New Testament – start at Matthew Chapter 1 and also read book by book all the way through skipping Acts when you get to it. When you get all the way through the New Testament, start over again at Matthew 1. Read 3 Chapters each day.

Psalms, Proverbs, and Acts – start with Chapter/Psalm 1 and read Chapter/Psalm by Chapter/Psalm all the way through. When you complete that book, start over again at chapter/Psalm 1. Read one Chapter/Psalm from each book each day.

Oh, by the way, there is no rule against reading more chapters each day so when you get to those parts of Scripture that interest you more, by all means, keep right on reading. When events over take you and you find yourself, for whatever reason, unable to read the Scripture on a particular day, simply pick back up where you previously left off.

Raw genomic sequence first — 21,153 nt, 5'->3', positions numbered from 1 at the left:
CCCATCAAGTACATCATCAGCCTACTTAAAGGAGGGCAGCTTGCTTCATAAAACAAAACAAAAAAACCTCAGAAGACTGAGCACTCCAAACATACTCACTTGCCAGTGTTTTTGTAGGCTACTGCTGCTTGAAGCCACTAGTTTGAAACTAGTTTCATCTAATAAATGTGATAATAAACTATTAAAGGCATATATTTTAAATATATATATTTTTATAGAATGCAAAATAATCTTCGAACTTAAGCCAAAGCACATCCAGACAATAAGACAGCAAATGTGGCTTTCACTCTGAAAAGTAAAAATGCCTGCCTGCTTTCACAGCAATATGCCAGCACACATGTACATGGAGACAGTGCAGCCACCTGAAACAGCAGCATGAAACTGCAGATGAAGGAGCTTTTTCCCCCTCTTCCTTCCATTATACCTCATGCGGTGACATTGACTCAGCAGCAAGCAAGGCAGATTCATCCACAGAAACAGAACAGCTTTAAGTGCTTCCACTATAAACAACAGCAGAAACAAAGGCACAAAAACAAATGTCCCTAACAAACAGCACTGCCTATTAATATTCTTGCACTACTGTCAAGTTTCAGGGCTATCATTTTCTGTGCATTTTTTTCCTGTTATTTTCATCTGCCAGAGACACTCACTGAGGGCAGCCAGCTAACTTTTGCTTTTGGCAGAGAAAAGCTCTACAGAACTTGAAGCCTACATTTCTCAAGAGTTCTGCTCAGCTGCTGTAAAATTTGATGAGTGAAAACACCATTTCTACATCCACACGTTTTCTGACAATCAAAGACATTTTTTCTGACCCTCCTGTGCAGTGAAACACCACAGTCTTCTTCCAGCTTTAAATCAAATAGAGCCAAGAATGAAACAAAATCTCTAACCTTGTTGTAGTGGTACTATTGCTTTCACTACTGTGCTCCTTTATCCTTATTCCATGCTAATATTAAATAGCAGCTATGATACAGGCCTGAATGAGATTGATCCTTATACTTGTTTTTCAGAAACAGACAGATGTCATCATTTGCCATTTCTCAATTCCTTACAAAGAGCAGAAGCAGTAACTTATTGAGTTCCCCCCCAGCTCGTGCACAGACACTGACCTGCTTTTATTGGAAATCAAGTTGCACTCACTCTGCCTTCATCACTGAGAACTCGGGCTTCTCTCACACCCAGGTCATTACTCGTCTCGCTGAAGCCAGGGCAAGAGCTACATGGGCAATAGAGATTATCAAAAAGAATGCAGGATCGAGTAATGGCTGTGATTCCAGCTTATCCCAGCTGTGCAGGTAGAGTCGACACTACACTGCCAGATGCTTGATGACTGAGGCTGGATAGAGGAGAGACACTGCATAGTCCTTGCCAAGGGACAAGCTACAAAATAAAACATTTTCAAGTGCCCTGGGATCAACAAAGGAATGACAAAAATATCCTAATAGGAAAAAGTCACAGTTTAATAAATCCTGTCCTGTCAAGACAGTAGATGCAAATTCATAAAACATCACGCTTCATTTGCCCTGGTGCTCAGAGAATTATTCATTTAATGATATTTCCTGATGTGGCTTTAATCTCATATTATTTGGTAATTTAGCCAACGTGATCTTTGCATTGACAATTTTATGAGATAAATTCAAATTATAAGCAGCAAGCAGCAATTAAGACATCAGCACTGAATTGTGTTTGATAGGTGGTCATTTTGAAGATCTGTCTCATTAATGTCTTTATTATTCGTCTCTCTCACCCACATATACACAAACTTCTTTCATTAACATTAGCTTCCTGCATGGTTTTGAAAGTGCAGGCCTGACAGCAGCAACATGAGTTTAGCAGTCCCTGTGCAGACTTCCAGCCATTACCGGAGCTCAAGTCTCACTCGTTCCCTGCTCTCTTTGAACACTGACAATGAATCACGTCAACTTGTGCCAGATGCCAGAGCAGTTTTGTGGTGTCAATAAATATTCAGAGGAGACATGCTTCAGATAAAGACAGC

Q&A:

Q: Why not use an electronic Bible for the daily reading plan?

A: It doesn’t work for me and I suspect it does not work for most people. Using a traditional Bible has the additional advantage of not being dependent on electricity while being easily portable. For the most part, your Bible can (and should) go where you go, a traditional book type Bible makes that easier.

Q: Why not use a paraphrase of the Bible?

A: It’s not the Word of God.

Q: Which translation of the Bible do you use?

A: NASB, ESV, and King James. I have others that I use/consult often but those are the main three. Interestingly, for me, I find the KJV to be the easiest of the 3 to memorize; I use the NASB for my daily reading and the NASB and ESV about equally for most of my Bible Studies. Yes, I have and use an electronic Bible.

Q: Is there a reason I should try your Bible reading plan?